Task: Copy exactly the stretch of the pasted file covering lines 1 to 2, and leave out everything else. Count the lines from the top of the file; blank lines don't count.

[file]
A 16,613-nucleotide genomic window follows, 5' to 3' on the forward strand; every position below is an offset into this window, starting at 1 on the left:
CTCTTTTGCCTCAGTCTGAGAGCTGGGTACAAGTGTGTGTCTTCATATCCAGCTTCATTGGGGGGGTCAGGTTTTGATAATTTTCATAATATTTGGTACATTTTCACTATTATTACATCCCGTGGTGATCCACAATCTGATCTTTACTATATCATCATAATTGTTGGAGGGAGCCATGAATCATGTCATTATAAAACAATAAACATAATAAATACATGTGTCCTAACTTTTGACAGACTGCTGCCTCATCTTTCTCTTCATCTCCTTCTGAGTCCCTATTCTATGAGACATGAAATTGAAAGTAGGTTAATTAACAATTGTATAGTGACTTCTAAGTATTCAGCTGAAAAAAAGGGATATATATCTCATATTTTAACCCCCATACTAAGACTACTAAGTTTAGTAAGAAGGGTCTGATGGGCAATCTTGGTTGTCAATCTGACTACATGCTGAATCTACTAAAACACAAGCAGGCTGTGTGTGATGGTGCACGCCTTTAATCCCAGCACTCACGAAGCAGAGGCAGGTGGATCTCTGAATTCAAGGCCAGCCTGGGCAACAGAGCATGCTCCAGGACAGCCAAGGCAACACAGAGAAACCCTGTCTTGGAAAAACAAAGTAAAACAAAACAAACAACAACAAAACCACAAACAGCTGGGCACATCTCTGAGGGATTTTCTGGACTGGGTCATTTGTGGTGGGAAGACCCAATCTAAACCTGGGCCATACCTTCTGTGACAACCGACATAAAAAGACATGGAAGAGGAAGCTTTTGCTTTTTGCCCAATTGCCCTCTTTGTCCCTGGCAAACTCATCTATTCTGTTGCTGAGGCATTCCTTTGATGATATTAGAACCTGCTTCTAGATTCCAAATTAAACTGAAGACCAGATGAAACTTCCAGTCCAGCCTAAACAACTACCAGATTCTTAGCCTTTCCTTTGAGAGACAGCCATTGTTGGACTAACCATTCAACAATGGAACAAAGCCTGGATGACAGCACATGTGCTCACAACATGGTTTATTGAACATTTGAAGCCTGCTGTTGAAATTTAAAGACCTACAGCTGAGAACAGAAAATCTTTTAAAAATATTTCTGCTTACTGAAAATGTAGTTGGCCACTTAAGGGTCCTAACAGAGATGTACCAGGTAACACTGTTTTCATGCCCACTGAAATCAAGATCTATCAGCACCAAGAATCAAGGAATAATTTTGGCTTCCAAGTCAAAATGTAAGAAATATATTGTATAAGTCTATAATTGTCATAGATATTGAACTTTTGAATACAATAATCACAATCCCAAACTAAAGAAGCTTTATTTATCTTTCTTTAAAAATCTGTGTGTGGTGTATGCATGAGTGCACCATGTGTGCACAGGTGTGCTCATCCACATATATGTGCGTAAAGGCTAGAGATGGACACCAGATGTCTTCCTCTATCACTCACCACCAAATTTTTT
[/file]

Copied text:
A 16,613-nucleotide genomic window follows, 5' to 3' on the forward strand; every position below is an offset into this window, starting at 1 on the left:
CTCTTTTGCCTCAGTCTGAGAGCTGGGTACAAGTGTGTGTCTTCATATCCAGCTTCATTGGGGGGGTCAGGTTTTGATAATTTTCATAATATTTGGTACATTTTCACTATTATTACATCCCGTGGTGATCCACAATCTGATCTTTACTATATCATCATAATTGTTGGAGGGAGCCATGAATCATGTCATTATAAAACAATAAACATAATAAATACATGTGTCCTAACTTTTGACAGACTGCTGCCTCATCTTTCTCTTCATCTCCTTCTGAGTCCCTATTCTATGAGACATGAAATTGAAAGTAGGTTAATTAACAATTGTATAGTGACTTCTAAGTATTCAGCTGAAAAAAAGGGATATATATCTCATATTTTAACCCCCATACTAAGACTACTAAGTTTAGTAAGAAGGGTCTGATGGGCAATCTTGGTTGTCAATCTGACTACATGCTGAATCTACTAAAACACAAGCAGGCTGTGTGTGATGGTGCACGCCTTTAATCCCAGCACTCACGAAGCAGAGGCAGGTGGATCTCTGAATTCAAGGCCAGCCTGGGCAACAGAGCATGCTCCAGGACAGCCAAGGCAACACAGAGAAACCCTGTCTTGGAAAAACAAAGTAAAACAAAACAAACAACAACAAAACCACAAACAGCTGGGCACATCTCTGAGGGATTTTCTGGACTGGGTCATTTGTGGTGGGAAGACCCAATCTAAACCTGGGCCATACCTTCTGTGACAACCGACATAAAAAGACATGGAAGAGGAAGCTTTTGCTTTTTGCCCAATTGCCCTCTTTGTCCCTGGCAAACTCATCTATTCTGTTGCTGAGGCATTCCTTTGATGATATTAGAACCTGCTTCTAGATTCCAAATTAAACTGAAGACCAGATGAAACTTCCAGTCCAGCCTAAACAACTACCAGATTCTTAGCCTTTCCTTTGAGAGACAGCCATTGTTGGACTAACCATTCAACAATGGAACAAAGCCTGGATGACAGCACATGTGCTCACAACATGGTTTATTGAACATTTGAAGCCTGCTGTTGAAATTTAAAGACCTACAGCTGAGAACAGAAAATCTTTTAAAAATATTTCTGCTTACTGAAAATGTAGTTGGCCACTTAAGGGTCCTAACAGAGATGTACCAGGTAACACTGTTTTCATGCCCACTGAAATCAAGATCTATCAGCACCAAGAATCAAGGAATAATTTTGGCTTCCAAGTCAAAATGTAAGAAATATATTGTATAAGTCTATAATTGTCATAGATATTGAACTTTTGAATACAATAATCACAATCCCAAACTAAAGAAGCTTTATTTATCTTTCTTTAAAAATCTGTGTGTGGTGTATGCATGAGTGCACCATGTGTGCACAGGTGTGCTCATCCACATATATGTGCGTAAAGGCTAGAGATGGACACCAGATGTCTTCCTCTATCACTCACCACCAAATTTTTT